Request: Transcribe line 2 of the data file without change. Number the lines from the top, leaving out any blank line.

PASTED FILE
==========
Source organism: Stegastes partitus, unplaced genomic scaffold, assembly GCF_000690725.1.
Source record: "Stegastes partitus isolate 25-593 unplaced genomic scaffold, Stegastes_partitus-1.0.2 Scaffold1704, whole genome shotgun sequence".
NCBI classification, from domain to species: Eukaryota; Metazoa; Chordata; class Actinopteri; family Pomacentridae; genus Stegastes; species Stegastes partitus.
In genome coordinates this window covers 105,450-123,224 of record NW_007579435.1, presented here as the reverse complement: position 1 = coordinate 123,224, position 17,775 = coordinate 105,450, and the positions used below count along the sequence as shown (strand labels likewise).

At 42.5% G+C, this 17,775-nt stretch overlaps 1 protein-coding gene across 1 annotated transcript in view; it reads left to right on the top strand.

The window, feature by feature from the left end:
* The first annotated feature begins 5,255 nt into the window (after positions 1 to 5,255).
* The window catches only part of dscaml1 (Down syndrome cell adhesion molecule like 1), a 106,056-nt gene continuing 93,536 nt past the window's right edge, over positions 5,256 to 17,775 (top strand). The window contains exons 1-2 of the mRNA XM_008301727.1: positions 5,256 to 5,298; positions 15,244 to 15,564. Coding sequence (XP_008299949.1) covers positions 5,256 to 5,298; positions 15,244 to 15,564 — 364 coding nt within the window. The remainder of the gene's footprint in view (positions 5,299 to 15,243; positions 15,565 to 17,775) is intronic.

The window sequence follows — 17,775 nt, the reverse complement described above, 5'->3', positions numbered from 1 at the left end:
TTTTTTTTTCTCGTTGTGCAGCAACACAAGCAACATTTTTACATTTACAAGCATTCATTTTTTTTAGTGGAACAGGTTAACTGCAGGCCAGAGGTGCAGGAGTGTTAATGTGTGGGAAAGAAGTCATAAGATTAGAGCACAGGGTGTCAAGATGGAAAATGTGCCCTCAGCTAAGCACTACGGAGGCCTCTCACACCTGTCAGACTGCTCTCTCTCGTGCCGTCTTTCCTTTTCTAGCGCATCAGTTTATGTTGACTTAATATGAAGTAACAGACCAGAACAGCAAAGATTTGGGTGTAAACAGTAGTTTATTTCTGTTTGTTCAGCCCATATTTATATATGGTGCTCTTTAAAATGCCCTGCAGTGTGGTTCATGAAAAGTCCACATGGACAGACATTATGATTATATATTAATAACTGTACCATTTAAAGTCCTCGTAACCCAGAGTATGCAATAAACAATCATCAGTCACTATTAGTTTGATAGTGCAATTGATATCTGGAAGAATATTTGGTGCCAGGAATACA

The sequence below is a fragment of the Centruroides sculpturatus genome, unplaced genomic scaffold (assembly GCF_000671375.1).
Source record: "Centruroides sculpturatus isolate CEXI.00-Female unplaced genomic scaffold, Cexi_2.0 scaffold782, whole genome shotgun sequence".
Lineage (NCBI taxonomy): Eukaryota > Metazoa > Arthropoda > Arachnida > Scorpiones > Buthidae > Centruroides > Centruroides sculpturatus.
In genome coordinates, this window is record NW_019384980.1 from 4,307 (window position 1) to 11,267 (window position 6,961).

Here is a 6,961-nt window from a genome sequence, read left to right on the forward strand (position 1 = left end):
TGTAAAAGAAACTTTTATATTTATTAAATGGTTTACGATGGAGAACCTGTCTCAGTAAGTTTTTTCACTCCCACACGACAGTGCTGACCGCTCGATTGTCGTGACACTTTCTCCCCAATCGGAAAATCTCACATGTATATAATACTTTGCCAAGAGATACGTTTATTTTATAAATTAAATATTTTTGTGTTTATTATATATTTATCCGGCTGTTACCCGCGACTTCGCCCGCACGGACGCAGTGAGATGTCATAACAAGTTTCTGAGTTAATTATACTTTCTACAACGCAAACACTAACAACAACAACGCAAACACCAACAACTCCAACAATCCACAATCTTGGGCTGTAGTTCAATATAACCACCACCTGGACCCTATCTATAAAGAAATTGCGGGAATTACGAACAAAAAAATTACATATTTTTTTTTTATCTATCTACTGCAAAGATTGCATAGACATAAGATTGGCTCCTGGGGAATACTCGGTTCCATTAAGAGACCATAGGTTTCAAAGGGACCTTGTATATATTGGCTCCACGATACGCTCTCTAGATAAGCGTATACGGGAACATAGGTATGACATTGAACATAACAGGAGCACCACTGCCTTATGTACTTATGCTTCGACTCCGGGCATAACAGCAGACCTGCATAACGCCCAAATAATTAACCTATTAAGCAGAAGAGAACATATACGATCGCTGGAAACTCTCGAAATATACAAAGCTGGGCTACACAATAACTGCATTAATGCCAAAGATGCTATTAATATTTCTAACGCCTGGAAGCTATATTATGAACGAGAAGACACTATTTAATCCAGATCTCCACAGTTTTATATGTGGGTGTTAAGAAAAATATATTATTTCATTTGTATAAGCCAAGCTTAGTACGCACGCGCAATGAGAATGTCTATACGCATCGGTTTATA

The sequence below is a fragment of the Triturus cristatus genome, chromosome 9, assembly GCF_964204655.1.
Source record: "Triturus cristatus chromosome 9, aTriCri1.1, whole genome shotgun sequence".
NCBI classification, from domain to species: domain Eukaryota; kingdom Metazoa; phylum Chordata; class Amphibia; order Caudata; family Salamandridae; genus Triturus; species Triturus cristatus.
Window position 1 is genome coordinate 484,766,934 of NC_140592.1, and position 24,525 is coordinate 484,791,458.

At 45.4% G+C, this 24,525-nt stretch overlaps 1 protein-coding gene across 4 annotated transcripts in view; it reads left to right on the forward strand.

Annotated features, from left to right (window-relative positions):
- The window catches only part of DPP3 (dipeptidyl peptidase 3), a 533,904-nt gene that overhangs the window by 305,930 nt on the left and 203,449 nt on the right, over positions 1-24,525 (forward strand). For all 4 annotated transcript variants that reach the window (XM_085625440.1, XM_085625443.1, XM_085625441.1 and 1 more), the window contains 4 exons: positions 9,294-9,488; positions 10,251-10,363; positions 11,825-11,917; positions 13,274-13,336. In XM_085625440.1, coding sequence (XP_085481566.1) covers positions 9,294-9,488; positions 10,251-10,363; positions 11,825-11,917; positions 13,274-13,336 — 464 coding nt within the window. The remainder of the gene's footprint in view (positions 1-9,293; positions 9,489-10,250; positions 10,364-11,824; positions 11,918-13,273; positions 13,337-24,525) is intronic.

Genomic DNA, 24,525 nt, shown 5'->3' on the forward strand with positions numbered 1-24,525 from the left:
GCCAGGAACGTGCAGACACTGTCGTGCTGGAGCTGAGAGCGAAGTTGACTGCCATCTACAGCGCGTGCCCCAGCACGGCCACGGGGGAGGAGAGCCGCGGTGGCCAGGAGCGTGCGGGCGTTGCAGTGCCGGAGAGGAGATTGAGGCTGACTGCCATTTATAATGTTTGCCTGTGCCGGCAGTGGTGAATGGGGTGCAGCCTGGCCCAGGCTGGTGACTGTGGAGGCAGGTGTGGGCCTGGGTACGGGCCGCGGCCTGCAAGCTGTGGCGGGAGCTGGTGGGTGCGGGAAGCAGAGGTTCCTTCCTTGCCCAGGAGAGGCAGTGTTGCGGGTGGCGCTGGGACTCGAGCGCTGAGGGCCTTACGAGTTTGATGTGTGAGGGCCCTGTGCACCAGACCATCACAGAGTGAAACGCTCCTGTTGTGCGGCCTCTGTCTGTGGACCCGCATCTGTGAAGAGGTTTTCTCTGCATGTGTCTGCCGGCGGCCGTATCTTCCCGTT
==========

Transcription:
Source record: "Stegastes partitus isolate 25-593 unplaced genomic scaffold, Stegastes_partitus-1.0.2 Scaffold1704, whole genome shotgun sequence".